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County overhaul turns constituents into 'customers'

If all goes according to plan, Clackamas County will look and feel a lot more like a Fortune 500 company by 2017 than a county government.

Performance Clackamas is the county’s ambitious new strategic plan based on the Managing for Results model. Adopted Sept. 18, it lays out 28 measurable goals in five categories: economy, infrastructure, public health and safety, natural resources, and public trust in government.

“It’s a tricky affair trying to pull something together in this way with an organization as diverse as Clackamas County,” says Administrator Don Krupp, who was charged with the overhaul immediately after being hired last September.

The former Thurston County manager says it was made pretty clear during his job interview that this is what he would be working on.

“Each of (the county commissioners) talked passionately about the need for Clackamas County to have a strategic plan to give them an ability to measure long-term goals,” Krupp says. “I kept hearing that in the interview process.”

The plan will roll out in stages throughout all of the commission-managed departments, with interviews of each of the county’s 1,800 employees to determine how best to write their new “business plans” focused on “customer service” and the Board of County Commissioners’ goals. The departments run by other elected officials, such as the sheriff, clerk and district attorney, will be invited to participate. County Tax Assessor Bob Vroman was one of the first to jump on board.

The commissioners came to a consensus on their goals fairly quickly during a March 31-April 1 strategic planning retreat.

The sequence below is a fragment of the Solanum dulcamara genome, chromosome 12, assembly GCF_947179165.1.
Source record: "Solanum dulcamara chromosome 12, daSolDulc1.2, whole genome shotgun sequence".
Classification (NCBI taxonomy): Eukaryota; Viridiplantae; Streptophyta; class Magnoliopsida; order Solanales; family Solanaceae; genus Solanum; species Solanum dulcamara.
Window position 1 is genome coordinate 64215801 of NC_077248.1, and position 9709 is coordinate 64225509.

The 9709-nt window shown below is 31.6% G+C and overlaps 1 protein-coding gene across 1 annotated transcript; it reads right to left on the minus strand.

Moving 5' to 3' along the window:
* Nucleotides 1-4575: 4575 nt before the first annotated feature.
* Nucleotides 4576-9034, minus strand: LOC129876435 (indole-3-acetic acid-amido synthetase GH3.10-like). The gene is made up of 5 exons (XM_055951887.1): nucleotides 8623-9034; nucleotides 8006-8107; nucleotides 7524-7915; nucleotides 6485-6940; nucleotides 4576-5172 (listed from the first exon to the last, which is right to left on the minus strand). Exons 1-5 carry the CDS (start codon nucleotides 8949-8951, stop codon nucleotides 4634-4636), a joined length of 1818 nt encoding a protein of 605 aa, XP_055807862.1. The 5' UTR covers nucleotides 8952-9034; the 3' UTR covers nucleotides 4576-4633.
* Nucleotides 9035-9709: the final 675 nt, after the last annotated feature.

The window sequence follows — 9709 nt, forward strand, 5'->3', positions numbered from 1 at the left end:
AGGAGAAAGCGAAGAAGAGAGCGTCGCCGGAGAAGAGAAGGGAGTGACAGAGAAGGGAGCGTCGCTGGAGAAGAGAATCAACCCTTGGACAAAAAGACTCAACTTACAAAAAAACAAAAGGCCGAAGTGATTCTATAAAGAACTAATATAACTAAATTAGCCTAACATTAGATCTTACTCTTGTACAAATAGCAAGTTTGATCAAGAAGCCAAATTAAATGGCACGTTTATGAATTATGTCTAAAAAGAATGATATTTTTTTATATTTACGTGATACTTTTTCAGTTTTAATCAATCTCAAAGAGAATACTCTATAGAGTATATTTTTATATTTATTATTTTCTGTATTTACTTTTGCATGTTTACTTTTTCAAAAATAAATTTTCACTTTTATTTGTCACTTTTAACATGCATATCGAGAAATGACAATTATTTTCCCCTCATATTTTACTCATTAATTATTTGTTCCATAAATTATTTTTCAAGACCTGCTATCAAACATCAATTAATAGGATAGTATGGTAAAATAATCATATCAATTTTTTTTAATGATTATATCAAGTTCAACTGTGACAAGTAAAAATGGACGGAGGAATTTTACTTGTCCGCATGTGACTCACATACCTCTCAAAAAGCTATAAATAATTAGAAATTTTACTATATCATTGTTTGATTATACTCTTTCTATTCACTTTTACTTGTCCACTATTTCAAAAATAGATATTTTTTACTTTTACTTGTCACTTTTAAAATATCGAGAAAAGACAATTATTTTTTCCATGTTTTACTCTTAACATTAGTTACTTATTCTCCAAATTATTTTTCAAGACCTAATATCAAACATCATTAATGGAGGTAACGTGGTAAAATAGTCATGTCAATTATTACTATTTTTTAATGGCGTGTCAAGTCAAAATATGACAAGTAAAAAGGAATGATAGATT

“Some would say that’s a rare and special day, but you would be surprised at how often we agree,” says County Chair John Ludlow.

Commissioner Martha Schrader says she was pleased with the planning process and looks forward to a budget process informed by goals and priorities, but she also acknowledged that the new way of doing business could have political ramifications.

“This is a risky thing for elected officials to do,” Schrader says.

Good in theory

Originally developed in the 1960s, the Managing for Results philosophy is deceptively simple — managers base their strategy on the goals they want to achieve. For example, instead of the traditional model of measuring a health department by how many patients it served, Clackamas’ new goal is that 95 percent of county residents have access to routine health care by 2018. By recalibrating to focus on the end goal — healthier communities — the department is given the freedom to accomplish that goal in whatever way it thinks is best.

“It helps us focus on why we do what we do,” says Strategic Policy Administrator Dan Chandler, the man charged with implementing the plan county-wide. “It’s a relentless focus on the customer.”

But while the theory may be fairly agreeable, Managing for Results can be difficult to put into practice.

Drummond Kahn is the director of audit services in the city of Portland. He says Portland attempted this model in 2003, but “I think it’s still a work-in-progress.”

The State of Oregon also tried this philosophy with the Oregon Progress Board, which fell apart in 2009 after two decades of dwindling significance for its benchmarks.